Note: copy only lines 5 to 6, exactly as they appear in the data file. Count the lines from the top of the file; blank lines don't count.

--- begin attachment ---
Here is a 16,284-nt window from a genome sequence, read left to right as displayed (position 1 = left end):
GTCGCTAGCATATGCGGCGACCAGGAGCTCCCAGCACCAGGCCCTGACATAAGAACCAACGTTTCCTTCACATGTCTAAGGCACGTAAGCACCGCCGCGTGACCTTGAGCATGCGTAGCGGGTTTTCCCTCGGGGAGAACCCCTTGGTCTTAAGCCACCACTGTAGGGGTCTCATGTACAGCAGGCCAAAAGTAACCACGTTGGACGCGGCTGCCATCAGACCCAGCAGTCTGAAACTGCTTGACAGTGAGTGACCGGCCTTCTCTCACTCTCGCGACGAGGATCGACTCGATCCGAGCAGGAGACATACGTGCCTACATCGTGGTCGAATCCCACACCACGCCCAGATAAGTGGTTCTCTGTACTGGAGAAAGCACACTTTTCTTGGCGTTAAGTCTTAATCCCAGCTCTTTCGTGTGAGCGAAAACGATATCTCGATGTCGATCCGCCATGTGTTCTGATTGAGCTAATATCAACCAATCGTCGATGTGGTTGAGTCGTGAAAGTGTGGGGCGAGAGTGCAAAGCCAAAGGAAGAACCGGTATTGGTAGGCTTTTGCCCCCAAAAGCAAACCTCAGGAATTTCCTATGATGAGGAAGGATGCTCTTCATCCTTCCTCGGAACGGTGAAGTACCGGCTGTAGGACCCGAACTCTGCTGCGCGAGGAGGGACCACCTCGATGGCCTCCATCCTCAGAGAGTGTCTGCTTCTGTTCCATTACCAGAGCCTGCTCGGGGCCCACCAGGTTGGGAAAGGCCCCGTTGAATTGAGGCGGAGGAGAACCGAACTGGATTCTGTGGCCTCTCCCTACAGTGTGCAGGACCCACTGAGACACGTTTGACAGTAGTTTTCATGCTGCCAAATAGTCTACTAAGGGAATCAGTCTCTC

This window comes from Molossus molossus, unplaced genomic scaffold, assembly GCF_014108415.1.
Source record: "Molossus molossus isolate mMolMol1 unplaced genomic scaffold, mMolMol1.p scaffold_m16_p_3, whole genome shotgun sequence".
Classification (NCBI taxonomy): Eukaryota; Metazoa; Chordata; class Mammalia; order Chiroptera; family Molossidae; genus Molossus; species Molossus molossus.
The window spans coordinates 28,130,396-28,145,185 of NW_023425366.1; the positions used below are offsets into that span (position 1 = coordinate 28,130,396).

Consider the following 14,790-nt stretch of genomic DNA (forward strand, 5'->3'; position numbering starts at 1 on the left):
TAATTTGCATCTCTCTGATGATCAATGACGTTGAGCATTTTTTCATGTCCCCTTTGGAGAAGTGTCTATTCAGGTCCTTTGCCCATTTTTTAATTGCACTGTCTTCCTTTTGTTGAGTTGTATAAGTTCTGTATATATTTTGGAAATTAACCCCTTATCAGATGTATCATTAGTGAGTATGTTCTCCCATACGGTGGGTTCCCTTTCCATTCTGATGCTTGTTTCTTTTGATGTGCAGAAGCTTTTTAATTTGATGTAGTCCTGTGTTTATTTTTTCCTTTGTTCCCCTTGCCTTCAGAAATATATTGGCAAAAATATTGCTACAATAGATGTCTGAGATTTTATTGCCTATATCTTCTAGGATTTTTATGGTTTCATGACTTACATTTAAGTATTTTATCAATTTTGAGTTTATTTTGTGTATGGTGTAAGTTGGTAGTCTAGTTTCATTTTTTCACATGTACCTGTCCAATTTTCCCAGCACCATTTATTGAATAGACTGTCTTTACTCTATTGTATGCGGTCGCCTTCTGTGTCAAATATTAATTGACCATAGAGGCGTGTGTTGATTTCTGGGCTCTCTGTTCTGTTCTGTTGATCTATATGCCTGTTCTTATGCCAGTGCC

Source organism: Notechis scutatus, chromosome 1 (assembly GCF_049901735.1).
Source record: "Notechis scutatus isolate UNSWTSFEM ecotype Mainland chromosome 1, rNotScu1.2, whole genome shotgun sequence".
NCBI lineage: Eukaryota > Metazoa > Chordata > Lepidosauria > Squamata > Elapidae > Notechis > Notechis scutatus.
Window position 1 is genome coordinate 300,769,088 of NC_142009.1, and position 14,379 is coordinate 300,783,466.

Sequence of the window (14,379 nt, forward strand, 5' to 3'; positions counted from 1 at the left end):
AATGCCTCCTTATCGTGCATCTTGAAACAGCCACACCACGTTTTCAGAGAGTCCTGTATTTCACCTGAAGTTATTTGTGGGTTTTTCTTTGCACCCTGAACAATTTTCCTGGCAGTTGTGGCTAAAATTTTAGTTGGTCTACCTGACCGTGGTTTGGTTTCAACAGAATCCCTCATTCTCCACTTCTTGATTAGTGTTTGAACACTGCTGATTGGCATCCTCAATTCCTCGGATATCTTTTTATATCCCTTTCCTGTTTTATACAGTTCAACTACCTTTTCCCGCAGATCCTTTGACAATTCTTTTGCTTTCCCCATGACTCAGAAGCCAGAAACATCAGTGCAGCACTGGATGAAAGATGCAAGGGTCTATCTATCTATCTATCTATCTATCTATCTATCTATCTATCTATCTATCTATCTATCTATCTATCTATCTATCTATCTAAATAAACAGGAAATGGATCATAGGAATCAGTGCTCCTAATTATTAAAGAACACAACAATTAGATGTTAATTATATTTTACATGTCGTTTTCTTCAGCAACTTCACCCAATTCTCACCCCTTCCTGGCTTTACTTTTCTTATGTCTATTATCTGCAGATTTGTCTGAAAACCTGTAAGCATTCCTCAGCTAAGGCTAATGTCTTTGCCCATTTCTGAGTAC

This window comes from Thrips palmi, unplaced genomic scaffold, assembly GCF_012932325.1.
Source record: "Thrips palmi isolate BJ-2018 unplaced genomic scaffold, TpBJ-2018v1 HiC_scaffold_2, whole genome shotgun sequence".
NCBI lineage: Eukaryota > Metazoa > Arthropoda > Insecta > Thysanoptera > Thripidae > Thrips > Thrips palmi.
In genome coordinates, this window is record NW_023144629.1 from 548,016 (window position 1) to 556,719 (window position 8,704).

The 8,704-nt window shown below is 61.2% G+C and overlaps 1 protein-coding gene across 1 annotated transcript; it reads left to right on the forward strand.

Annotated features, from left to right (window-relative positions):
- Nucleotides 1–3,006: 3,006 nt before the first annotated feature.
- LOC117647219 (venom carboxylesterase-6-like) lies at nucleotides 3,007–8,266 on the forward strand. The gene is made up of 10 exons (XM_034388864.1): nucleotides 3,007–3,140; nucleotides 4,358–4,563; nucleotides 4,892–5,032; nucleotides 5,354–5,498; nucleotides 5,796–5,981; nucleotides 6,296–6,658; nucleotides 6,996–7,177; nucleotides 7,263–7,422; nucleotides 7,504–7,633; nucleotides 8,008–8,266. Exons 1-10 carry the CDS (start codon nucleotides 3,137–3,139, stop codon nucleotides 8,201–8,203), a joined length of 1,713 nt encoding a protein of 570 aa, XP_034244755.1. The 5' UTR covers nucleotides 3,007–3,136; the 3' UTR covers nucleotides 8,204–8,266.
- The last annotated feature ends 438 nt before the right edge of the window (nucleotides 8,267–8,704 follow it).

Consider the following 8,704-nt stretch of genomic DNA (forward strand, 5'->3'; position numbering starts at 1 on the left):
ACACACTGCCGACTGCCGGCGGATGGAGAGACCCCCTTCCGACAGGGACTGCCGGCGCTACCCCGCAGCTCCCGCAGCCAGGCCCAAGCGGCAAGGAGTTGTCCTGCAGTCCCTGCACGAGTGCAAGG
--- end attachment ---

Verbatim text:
Classification (NCBI taxonomy): Eukaryota; Metazoa; Chordata; class Mammalia; order Chiroptera; family Molossidae; genus Molossus; species Molossus molossus.
The window spans coordinates 28,130,396-28,145,185 of NW_023425366.1; the positions used below are offsets into that span (position 1 = coordinate 28,130,396).